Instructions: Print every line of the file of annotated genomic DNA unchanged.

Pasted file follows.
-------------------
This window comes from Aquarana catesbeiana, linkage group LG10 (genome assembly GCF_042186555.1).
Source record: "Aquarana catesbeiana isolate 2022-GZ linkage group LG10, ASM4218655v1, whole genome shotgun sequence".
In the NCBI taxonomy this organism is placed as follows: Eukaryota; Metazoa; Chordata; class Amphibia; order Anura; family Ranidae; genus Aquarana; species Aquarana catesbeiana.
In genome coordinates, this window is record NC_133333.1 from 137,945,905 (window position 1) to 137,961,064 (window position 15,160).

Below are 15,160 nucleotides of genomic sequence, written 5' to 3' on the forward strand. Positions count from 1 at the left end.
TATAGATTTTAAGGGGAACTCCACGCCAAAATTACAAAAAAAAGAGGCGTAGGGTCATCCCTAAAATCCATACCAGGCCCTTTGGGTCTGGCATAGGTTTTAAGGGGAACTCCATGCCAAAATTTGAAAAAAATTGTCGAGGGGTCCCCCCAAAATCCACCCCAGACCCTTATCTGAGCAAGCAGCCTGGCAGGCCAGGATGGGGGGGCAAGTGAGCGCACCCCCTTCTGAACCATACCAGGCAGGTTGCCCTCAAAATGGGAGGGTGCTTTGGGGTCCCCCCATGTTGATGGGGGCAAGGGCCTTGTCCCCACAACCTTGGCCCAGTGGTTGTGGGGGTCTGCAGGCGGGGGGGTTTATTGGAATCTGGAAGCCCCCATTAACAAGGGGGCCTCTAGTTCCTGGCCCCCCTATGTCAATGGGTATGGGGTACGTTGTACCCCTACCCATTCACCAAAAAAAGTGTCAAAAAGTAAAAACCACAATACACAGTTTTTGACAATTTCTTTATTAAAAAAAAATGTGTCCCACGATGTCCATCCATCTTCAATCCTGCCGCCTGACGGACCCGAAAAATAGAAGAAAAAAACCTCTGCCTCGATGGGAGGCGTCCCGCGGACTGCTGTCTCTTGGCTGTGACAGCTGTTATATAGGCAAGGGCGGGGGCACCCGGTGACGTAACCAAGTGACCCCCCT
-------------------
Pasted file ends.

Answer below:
This window comes from Aquarana catesbeiana, linkage group LG10 (genome assembly GCF_042186555.1).
Source record: "Aquarana catesbeiana isolate 2022-GZ linkage group LG10, ASM4218655v1, whole genome shotgun sequence".
In the NCBI taxonomy this organism is placed as follows: Eukaryota; Metazoa; Chordata; class Amphibia; order Anura; family Ranidae; genus Aquarana; species Aquarana catesbeiana.
In genome coordinates, this window is record NC_133333.1 from 137,945,905 (window position 1) to 137,961,064 (window position 15,160).

Below are 15,160 nucleotides of genomic sequence, written 5' to 3' on the forward strand. Positions count from 1 at the left end.
TATAGATTTTAAGGGGAACTCCACGCCAAAATTACAAAAAAAAGAGGCGTAGGGTCATCCCTAAAATCCATACCAGGCCCTTTGGGTCTGGCATAGGTTTTAAGGGGAACTCCATGCCAAAATTTGAAAAAAATTGTCGAGGGGTCCCCCCAAAATCCACCCCAGACCCTTATCTGAGCAAGCAGCCTGGCAGGCCAGGATGGGGGGGCAAGTGAGCGCACCCCCTTCTGAACCATACCAGGCAGGTTGCCCTCAAAATGGGAGGGTGCTTTGGGGTCCCCCCATGTTGATGGGGGCAAGGGCCTTGTCCCCACAACCTTGGCCCAGTGGTTGTGGGGGTCTGCAGGCGGGGGGGTTTATTGGAATCTGGAAGCCCCCATTAACAAGGGGGCCTCTAGTTCCTGGCCCCCCTATGTCAATGGGTATGGGGTACGTTGTACCCCTACCCATTCACCAAAAAAAGTGTCAAAAAGTAAAAACCACAATACACAGTTTTTGACAATTTCTTTATTAAAAAAAAATGTGTCCCACGATGTCCATCCATCTTCAATCCTGCCGCCTGACGGACCCGAAAAATAGAAGAAAAAAACCTCTGCCTCGATGGGAGGCGTCCCGCGGACTGCTGTCTCTTGGCTGTGACAGCTGTTATATAGGCAAGGGCGGGGGCACCCGGTGACGTAACCAAGTGACCCCCCT